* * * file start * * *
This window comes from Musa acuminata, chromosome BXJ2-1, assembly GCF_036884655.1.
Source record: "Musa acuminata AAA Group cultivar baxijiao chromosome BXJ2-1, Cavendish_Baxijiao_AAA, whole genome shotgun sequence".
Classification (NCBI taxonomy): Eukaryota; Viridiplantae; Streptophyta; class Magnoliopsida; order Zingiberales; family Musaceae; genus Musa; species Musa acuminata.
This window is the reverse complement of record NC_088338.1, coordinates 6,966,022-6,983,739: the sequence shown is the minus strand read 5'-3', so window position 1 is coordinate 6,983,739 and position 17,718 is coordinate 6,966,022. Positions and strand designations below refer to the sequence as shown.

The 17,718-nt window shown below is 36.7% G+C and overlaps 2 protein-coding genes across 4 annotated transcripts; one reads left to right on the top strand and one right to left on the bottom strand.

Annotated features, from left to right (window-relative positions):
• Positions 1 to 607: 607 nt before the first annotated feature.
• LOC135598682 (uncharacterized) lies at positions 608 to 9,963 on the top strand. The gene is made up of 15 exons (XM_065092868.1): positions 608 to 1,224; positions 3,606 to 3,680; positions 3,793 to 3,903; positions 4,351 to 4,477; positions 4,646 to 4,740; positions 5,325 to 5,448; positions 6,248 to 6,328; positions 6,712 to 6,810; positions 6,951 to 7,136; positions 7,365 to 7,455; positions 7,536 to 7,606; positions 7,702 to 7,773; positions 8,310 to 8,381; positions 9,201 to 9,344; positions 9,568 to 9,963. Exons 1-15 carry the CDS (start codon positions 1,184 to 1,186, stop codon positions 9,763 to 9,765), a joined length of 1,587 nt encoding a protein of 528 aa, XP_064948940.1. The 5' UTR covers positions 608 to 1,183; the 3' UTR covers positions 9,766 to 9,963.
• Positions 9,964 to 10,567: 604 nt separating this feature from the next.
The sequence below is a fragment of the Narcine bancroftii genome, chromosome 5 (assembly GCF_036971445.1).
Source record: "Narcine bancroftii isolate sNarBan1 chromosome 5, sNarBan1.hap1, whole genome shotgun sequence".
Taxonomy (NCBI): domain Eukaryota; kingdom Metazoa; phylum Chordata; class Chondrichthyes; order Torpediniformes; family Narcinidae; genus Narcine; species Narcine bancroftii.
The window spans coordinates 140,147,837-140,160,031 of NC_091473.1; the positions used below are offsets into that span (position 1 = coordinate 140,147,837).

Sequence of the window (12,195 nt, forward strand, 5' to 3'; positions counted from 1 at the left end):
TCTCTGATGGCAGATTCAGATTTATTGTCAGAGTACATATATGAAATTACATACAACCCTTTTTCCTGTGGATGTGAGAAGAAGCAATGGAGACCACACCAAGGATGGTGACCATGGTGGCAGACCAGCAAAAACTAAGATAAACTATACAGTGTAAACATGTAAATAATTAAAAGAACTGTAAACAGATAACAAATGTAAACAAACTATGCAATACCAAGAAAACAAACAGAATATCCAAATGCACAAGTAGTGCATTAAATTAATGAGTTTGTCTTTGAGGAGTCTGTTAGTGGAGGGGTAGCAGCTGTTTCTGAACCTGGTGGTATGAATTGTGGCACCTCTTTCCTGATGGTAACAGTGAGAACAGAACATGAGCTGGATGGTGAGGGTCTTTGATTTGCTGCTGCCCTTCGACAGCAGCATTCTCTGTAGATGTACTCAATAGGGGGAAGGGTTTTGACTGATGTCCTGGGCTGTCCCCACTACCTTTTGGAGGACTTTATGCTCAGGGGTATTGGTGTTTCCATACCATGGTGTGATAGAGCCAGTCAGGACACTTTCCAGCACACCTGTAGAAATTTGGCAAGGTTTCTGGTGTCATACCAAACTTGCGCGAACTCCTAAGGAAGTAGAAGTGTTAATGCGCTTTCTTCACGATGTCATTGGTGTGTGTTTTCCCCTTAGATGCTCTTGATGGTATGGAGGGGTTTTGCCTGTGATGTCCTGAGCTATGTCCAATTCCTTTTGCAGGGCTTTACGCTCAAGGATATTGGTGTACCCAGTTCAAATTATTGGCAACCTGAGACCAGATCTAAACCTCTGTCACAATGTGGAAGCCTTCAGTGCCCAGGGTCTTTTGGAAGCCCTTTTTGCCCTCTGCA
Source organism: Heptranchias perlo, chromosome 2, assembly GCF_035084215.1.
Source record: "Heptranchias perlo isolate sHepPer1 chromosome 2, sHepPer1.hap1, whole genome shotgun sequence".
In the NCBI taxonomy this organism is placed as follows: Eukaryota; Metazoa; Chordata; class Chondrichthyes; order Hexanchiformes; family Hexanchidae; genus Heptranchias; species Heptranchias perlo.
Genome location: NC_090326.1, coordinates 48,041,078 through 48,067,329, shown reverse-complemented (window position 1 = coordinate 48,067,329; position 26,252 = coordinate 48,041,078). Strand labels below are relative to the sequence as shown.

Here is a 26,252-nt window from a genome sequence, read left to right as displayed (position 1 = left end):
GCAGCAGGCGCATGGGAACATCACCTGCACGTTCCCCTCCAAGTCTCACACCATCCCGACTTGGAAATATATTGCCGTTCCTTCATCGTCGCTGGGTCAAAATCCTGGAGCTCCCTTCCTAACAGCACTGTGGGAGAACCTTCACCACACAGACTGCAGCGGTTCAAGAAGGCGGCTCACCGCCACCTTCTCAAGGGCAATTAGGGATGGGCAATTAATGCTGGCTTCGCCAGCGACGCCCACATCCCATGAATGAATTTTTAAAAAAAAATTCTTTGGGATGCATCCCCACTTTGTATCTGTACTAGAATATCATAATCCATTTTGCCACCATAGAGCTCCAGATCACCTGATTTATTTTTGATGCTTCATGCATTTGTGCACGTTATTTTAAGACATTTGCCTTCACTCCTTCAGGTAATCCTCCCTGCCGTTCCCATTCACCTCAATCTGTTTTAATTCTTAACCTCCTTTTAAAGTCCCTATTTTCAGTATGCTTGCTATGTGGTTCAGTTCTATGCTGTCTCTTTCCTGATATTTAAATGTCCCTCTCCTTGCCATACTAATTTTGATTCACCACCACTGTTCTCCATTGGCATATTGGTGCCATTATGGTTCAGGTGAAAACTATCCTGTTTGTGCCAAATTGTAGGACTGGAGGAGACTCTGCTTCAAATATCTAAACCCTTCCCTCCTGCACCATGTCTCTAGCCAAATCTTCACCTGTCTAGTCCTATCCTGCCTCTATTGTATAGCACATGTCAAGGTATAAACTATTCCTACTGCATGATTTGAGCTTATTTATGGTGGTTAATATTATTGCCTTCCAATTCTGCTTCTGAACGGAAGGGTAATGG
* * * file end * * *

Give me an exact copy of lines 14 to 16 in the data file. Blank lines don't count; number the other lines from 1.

Sequence of the window (12,195 nt, forward strand, 5' to 3'; positions counted from 1 at the left end):
TCTCTGATGGCAGATTCAGATTTATTGTCAGAGTACATATATGAAATTACATACAACCCTTTTTCCTGTGGATGTGAGAAGAAGCAATGGAGACCACACCAAGGATGGTGACCATGGTGGCAGACCAGCAAAAACTAAGATAAACTATACAGTGTAAACATGTAAATAATTAAAAGAACTGTAAACAGATAACAAATGTAAACAAACTATGCAATACCAAGAAAACAAACAGAATATCCAAATGCACAAGTAGTGCATTAAATTAATGAGTTTGTCTTTGAGGAGTCTGTTAGTGGAGGGGTAGCAGCTGTTTCTGAACCTGGTGGTATGAATTGTGGCACCTCTTTCCTGATGGTAACAGTGAGAACAGAACATGAGCTGGATGGTGAGGGTCTTTGATTTGCTGCTGCCCTTCGACAGCAGCATTCTCTGTAGATGTACTCAATAGGGGGAAGGGTTTTGACTGATGTCCTGGGCTGTCCCCACTACCTTTTGGAGGACTTTATGCTCAGGGGTATTGGTGTTTCCATACCATGGTGTGATAGAGCCAGTCAGGACACTTTCCAGCACACCTGTAGAAATTTGGCAAGGTTTCTGGTGTCATACCAAACTTGCGCGAACTCCTAAGGAAGTAGAAGTGTTAATGCGCTTTCTTCACGATGTCATTGGTGTGTGTTTTCCCCTTAGATGCTCTTGATGGTATGGAGGGGTTTTGCCTGTGATGTCCTGAGCTATGTCCAATTCCTTTTGCAGGGCTTTACGCTCAAGGATATTGGTGTACCCAGTTCAAATTATTGGCAACCTGAGACCAGATCTAAACCTCTGTCACAATGTGGAAGCCTTCAGTGCCCAGGGTCTTTTGGAAGCCCTTTTTGCCCTCTGCA
Source organism: Heptranchias perlo, chromosome 2, assembly GCF_035084215.1.